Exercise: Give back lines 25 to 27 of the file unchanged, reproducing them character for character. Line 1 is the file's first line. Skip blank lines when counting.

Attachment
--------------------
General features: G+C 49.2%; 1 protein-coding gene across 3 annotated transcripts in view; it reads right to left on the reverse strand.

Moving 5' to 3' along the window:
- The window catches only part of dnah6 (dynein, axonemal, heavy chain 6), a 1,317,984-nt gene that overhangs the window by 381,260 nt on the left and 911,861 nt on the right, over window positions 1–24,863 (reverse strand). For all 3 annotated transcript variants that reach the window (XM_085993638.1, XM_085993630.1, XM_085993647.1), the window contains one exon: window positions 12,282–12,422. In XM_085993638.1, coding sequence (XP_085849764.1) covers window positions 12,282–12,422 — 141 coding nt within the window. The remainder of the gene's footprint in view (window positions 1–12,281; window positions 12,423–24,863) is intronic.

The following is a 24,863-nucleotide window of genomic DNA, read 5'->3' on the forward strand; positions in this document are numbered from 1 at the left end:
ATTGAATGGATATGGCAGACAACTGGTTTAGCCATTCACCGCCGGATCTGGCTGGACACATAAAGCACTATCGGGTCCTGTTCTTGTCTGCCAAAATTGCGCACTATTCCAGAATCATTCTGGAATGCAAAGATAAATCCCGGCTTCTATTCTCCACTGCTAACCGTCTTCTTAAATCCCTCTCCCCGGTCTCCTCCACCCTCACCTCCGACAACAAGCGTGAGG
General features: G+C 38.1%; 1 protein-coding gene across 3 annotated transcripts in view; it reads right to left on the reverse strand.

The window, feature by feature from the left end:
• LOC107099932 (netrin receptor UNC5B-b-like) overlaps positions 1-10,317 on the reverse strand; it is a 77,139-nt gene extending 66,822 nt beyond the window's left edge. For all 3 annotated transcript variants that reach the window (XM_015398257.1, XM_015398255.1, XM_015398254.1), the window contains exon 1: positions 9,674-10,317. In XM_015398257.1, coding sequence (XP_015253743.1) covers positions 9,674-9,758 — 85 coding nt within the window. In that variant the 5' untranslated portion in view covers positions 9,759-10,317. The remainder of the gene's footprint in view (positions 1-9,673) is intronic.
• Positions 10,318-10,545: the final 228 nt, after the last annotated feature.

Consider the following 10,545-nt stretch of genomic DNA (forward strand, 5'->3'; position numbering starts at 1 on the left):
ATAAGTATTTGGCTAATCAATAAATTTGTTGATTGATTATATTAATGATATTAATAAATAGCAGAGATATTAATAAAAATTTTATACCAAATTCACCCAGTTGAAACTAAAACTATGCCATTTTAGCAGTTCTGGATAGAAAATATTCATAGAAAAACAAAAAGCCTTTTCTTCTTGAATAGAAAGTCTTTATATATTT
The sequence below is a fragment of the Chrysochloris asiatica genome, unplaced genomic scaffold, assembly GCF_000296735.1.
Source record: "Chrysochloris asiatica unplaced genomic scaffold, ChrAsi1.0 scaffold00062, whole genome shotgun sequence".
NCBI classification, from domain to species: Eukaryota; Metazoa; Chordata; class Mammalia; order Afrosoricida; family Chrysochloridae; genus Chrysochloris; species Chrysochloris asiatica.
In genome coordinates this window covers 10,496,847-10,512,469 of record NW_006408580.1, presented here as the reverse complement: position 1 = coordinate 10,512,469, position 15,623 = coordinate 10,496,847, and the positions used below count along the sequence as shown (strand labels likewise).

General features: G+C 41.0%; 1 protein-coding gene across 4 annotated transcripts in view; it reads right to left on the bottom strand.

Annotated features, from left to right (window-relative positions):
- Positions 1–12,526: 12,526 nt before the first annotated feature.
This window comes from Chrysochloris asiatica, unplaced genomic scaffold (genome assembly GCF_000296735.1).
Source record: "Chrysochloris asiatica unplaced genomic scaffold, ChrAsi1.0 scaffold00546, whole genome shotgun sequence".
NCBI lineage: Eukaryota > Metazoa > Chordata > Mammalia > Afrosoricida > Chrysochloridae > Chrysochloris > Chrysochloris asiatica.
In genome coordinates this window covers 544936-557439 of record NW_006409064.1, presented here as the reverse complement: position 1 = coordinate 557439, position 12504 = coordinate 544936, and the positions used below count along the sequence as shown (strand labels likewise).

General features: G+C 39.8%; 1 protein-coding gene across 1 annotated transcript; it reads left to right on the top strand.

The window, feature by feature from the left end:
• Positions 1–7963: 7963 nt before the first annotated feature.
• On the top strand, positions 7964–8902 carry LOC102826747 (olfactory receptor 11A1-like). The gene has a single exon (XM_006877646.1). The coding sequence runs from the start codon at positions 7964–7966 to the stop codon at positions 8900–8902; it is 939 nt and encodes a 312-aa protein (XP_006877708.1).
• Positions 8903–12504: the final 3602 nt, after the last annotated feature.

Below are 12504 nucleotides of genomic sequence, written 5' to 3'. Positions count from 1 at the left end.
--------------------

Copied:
• Positions 1–7963: 7963 nt before the first annotated feature.
• On the top strand, positions 7964–8902 carry LOC102826747 (olfactory receptor 11A1-like). The gene has a single exon (XM_006877646.1). The coding sequence runs from the start codon at positions 7964–7966 to the stop codon at positions 8900–8902; it is 939 nt and encodes a 312-aa protein (XP_006877708.1).
• Positions 8903–12504: the final 3602 nt, after the last annotated feature.